By Karen Isaacs
As I was watching the Fiasco Theater’s “intimate” production of Into the Words now playing at Roundabout’s Laura Pels Theater, I felt out of place. Many in the audience were laughing heartily and enthusiastically applauding. I was not. And the acclaim was not universal — there were more than a few empty seats after the intermission.
In fact, I was trying figure out why this iconic work — which has just had a very excellent film adaption — was being given a SNL treatment.
In part I blamed John Doyle. For those don’t remember, director John Doyle has mounted several classic shows with limited casts and no orchestra. Instead he used a piano and had the actors play various instruments. Obviously when they are performing their roles, they cannot play. In this production, the result is a score and orchestrations that seem more like amateur groups than Broadway. While it worked to some extent in Doyle’s Company and to a lesser extent in his Sweeney Todd, it does not work here.
When you re-imagine a classic work, one rule should guide the creators — does the re-imaging add to the meaning of the work and does it fulfill the author’s intentions and the themes and tone of the work. OR does it subvert what the authors intended or diminish the work. This is true whether you are setting Othello in South Africa, A Doll’s House in 21st century suburbia, or Oklahoma1 in Alaska.
By the way, this production originated at the McCarter Theater in New Jersey.
Here, it is not that the directors have changed the time or period of the piece, so much has they have changed the tone. This production is played for laughs — not smiles or gentle amusement but laughs. It has become a parody of itself.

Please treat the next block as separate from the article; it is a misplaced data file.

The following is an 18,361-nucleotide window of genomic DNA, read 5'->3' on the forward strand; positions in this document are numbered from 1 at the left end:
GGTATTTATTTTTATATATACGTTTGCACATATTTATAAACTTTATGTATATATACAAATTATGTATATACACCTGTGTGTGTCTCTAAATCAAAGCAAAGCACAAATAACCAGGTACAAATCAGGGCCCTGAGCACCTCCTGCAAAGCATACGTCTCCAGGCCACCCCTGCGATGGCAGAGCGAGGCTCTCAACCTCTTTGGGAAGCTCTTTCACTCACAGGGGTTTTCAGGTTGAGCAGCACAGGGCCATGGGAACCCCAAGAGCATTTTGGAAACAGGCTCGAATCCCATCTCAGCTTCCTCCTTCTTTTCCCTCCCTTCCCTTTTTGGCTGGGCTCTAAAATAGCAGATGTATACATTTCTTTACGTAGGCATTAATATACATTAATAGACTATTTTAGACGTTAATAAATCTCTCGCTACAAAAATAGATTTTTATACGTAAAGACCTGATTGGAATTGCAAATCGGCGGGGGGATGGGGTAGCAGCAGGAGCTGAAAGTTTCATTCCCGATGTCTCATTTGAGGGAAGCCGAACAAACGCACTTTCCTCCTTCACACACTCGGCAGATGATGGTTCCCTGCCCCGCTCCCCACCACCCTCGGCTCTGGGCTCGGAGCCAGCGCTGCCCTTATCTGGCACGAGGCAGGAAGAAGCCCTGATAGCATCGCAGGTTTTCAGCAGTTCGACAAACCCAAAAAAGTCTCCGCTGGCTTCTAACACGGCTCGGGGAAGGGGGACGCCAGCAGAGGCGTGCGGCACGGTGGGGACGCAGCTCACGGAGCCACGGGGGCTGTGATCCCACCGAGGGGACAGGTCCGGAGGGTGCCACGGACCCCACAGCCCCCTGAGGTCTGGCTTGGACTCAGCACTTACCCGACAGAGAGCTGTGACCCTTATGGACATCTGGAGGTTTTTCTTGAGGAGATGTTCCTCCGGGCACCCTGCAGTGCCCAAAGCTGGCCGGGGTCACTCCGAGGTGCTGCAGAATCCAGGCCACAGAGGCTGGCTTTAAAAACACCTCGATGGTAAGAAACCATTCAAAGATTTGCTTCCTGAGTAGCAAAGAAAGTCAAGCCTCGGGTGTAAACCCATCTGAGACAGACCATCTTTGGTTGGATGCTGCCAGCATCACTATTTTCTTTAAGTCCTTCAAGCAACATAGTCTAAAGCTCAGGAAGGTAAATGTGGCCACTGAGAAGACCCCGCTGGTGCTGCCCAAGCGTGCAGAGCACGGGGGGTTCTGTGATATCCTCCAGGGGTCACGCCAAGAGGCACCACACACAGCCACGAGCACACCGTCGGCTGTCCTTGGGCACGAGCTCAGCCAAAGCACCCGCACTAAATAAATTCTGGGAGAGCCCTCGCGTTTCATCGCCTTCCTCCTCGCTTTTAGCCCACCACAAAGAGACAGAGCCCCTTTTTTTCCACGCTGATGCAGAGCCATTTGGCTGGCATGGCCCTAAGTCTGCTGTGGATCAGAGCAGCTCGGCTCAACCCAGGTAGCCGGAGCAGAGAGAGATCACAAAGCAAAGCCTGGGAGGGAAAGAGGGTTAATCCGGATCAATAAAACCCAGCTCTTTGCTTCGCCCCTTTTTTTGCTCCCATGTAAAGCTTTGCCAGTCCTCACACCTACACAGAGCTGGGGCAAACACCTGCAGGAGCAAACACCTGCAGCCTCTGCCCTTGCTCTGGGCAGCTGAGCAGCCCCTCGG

I wonder how Stephen Sondheim and James Lapine really feel about it.
I did not have an objection to the cast of 11 playing multiple roles — the fact that the actress (Emily Young) playing Little Red Ridinghood also plays Rapunzel did not upset the flow of the piece. After all the two are never on stage at the same time. Nor did I strongly object to two men playing Cinderella’s step-sisters. But the two princes riding around on children’s hobby horses just made it seem ludicrous.
So apart from the misguided approach to the show, were there things to like?
Yes. The setting was imaginative and worked for the show. Chandeliers hung high above the stage, with pieces of musical instruments on the side walls. The costumes — which are minimal — are clever and do delineate the characters. Even though performers are playing multiple roles, you never are confused about what character is being portrayed.
The performances are good — these are talented young people. The Fiasco Theater is an ensemble company that was started by graduates of the Brown University/Trinity Rep MFA program. They can act, move and sing well. I particularly enjoyed Patrick Mulyryan as Jack and Jessie Austrian as the Baker’s Wife and Ben Steinfeld as the Baker. By the way, the latter two only play a single role each.
But somehow, the schtick and gimmicks drain the emotion from this piece.
So, I may be a curmudgeon, but this is one Into the Woods that I did not enjoy.
Into the Woods by the Fiasco Theater Company is at Roundabout’s Laura Pels Theater at the Harold and Miriam Steinberg Center for Theater on W. 46th St. It runs to April 12. For tickets contact Roundabout.